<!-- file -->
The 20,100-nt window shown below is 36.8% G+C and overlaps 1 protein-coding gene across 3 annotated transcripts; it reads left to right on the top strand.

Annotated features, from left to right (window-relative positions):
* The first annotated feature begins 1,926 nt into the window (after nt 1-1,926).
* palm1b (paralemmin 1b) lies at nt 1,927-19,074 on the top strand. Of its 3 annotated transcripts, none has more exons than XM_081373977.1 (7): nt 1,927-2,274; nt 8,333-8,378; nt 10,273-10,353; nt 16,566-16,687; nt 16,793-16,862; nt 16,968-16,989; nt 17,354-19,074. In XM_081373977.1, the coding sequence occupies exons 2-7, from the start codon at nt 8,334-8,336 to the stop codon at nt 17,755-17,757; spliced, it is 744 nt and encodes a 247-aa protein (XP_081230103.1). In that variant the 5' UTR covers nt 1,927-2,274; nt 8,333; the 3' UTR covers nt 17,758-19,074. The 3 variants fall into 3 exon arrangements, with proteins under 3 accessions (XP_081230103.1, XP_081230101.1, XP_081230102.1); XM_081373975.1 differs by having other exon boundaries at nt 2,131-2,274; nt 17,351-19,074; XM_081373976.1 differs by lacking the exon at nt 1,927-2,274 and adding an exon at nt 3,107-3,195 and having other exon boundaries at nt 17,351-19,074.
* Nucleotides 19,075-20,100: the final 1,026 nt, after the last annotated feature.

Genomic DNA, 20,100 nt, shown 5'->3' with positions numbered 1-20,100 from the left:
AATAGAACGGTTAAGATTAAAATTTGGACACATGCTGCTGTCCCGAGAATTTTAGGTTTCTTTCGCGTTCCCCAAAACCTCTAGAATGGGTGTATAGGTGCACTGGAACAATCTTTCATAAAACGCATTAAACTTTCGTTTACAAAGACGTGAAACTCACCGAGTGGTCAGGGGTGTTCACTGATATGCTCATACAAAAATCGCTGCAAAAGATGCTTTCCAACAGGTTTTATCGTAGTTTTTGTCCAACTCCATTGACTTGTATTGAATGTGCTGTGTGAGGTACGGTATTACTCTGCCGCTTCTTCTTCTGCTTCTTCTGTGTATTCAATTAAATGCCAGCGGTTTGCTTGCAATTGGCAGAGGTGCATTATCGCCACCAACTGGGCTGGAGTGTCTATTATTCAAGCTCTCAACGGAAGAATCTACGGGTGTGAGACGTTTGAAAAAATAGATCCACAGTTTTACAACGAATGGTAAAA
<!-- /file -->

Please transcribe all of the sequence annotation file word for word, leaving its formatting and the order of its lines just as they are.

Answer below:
The 20,100-nt window shown below is 36.8% G+C and overlaps 1 protein-coding gene across 3 annotated transcripts; it reads left to right on the top strand.

Annotated features, from left to right (window-relative positions):
* The first annotated feature begins 1,926 nt into the window (after nt 1-1,926).
* palm1b (paralemmin 1b) lies at nt 1,927-19,074 on the top strand. Of its 3 annotated transcripts, none has more exons than XM_081373977.1 (7): nt 1,927-2,274; nt 8,333-8,378; nt 10,273-10,353; nt 16,566-16,687; nt 16,793-16,862; nt 16,968-16,989; nt 17,354-19,074. In XM_081373977.1, the coding sequence occupies exons 2-7, from the start codon at nt 8,334-8,336 to the stop codon at nt 17,755-17,757; spliced, it is 744 nt and encodes a 247-aa protein (XP_081230103.1). In that variant the 5' UTR covers nt 1,927-2,274; nt 8,333; the 3' UTR covers nt 17,758-19,074. The 3 variants fall into 3 exon arrangements, with proteins under 3 accessions (XP_081230103.1, XP_081230101.1, XP_081230102.1); XM_081373975.1 differs by having other exon boundaries at nt 2,131-2,274; nt 17,351-19,074; XM_081373976.1 differs by lacking the exon at nt 1,927-2,274 and adding an exon at nt 3,107-3,195 and having other exon boundaries at nt 17,351-19,074.
* Nucleotides 19,075-20,100: the final 1,026 nt, after the last annotated feature.

Genomic DNA, 20,100 nt, shown 5'->3' with positions numbered 1-20,100 from the left:
AATAGAACGGTTAAGATTAAAATTTGGACACATGCTGCTGTCCCGAGAATTTTAGGTTTCTTTCGCGTTCCCCAAAACCTCTAGAATGGGTGTATAGGTGCACTGGAACAATCTTTCATAAAACGCATTAAACTTTCGTTTACAAAGACGTGAAACTCACCGAGTGGTCAGGGGTGTTCACTGATATGCTCATACAAAAATCGCTGCAAAAGATGCTTTCCAACAGGTTTTATCGTAGTTTTTGTCCAACTCCATTGACTTGTATTGAATGTGCTGTGTGAGGTACGGTATTACTCTGCCGCTTCTTCTTCTGCTTCTTCTGTGTATTCAATTAAATGCCAGCGGTTTGCTTGCAATTGGCAGAGGTGCATTATCGCCACCAACTGGGCTGGAGTGTCTATTATTCAAGCTCTCAACGGAAGAATCTACGGGTGTGAGACGTTTGAAAAAATAGATCCACAGTTTTACAACGAATGGTAAAA